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HIS TRAINING.

WITH the exception of these few but significant hints, the youth of Jesus, and the preparation for his public ministry, are enshrined in mysterious silence. But we know the outward condition and circumstances under which he grew up; and these furnish no explanation for the astounding results, without the admission of the supernatural and divine element in his life.

He grew up among a people seldom and only contemptuously named by the ancient classics, and subjected at the time to the yoke of a foreign oppressor; in a remote and conquered province of the Roman Empire; in the darkest district of Palestine; in a country-town of proverbial insignificance.16 He spent his youth in 35poverty and manual labor, in the obscurity of a carpenter’s shop; far away from universities, academies, libraries, and literary or polished society; without any help, as far as we know, except the parental care, the daily wonders of Nature, the Old-Testament Scriptures, the weekly Sabbath services of the synagogue at Nazareth (Luke iv. 16), the annual festivals in the Temple of Jerusalem (Luke ii. 42 ff.), and the secret intercourse of his soul with God, his heavenly Fattier. These are indeed the great educators of the mind and heart. The book of Nature and the book of Revelation are filled with richer and more important lessons than all the works of human art and learning; but they were accessible alike to every Jew, and gave no advantage to Jesus over his humblest neighbor.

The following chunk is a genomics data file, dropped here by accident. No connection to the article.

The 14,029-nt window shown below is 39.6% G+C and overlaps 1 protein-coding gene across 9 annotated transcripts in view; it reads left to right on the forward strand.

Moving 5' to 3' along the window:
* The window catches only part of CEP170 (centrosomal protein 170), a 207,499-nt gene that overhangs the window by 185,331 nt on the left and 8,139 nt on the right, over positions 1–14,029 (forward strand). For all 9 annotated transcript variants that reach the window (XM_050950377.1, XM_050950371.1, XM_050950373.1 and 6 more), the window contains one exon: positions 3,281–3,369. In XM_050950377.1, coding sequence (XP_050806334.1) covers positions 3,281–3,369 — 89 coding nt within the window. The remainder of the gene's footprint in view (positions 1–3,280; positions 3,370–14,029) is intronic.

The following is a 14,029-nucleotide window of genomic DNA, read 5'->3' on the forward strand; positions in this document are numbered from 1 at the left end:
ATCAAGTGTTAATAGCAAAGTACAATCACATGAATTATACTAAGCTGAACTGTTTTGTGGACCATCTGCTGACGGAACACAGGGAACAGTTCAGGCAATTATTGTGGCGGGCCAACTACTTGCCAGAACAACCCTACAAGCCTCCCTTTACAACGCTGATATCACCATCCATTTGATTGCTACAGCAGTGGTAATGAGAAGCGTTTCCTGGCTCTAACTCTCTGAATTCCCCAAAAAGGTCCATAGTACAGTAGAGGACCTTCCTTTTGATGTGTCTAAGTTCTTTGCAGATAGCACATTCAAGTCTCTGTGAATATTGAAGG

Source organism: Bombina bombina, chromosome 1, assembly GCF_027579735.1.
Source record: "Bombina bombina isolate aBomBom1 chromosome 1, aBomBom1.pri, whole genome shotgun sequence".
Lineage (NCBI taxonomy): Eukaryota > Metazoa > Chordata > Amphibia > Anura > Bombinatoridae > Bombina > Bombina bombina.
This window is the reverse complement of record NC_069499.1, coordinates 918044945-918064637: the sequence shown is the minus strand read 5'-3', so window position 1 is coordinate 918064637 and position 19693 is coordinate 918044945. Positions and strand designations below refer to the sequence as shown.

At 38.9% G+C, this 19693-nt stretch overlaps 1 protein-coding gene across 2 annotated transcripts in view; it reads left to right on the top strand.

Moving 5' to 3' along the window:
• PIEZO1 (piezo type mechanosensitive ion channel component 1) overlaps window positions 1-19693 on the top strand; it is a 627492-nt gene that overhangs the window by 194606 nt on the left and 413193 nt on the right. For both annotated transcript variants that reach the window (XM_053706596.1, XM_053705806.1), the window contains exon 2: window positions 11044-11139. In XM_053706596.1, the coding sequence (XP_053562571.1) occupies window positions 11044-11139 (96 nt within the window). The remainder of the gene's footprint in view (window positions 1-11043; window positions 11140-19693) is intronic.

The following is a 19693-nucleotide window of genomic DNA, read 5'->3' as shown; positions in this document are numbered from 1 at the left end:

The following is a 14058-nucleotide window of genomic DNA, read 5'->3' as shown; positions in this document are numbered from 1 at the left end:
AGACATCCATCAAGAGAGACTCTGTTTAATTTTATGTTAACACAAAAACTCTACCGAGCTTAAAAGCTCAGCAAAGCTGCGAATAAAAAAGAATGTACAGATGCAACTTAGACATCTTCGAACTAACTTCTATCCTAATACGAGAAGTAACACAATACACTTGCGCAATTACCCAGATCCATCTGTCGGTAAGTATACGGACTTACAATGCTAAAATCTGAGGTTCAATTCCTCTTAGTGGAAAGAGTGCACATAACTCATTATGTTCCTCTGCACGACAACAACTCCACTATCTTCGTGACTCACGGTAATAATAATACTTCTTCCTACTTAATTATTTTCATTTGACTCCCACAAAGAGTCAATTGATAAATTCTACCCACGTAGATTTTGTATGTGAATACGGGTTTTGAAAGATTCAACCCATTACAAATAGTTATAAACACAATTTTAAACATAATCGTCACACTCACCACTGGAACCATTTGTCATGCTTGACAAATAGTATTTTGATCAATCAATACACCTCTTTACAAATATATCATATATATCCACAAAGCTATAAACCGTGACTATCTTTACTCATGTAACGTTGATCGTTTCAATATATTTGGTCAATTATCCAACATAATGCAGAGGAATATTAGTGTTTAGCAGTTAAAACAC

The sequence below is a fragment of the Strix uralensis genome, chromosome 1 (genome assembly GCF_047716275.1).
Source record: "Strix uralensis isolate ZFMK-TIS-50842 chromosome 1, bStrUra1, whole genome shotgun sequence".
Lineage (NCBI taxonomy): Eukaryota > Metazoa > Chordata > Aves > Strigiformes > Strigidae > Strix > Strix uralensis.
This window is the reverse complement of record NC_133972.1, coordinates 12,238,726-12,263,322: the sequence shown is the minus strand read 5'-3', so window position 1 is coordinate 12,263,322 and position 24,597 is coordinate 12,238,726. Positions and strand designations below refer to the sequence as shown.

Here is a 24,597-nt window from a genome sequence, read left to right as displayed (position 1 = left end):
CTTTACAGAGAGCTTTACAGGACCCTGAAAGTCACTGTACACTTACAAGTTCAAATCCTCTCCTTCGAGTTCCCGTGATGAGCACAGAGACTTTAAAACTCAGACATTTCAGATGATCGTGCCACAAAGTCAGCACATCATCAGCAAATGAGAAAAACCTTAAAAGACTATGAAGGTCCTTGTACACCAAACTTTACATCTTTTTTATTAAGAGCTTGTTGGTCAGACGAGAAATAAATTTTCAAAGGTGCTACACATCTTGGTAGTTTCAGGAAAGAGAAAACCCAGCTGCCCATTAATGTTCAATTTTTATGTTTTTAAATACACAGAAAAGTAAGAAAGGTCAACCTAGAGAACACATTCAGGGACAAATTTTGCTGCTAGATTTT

Hence the question of Nathanael: “What good can come out of Nazareth?” Hence the natural surprise of the Jews, who knew all his human relations and antecedents. “How knoweth this man letters,” they asked when 36they heard Jesus teach, “having never learned?” (John vii. 15.) And on another occasion, when he taught in the synagogue: “Whence has this man this wisdom and these mighty works? Is not this the carpenter’s son? is not his mother Mary? and his brethren (brothers), James and Joses and Simon and Judas? And his sisters—are they not all with us? Whence, then, hath this man all these things?”17 These questions are unavoidable and unanswerable, if Christ be regarded as a mere man; for each effect presupposes a corresponding cause.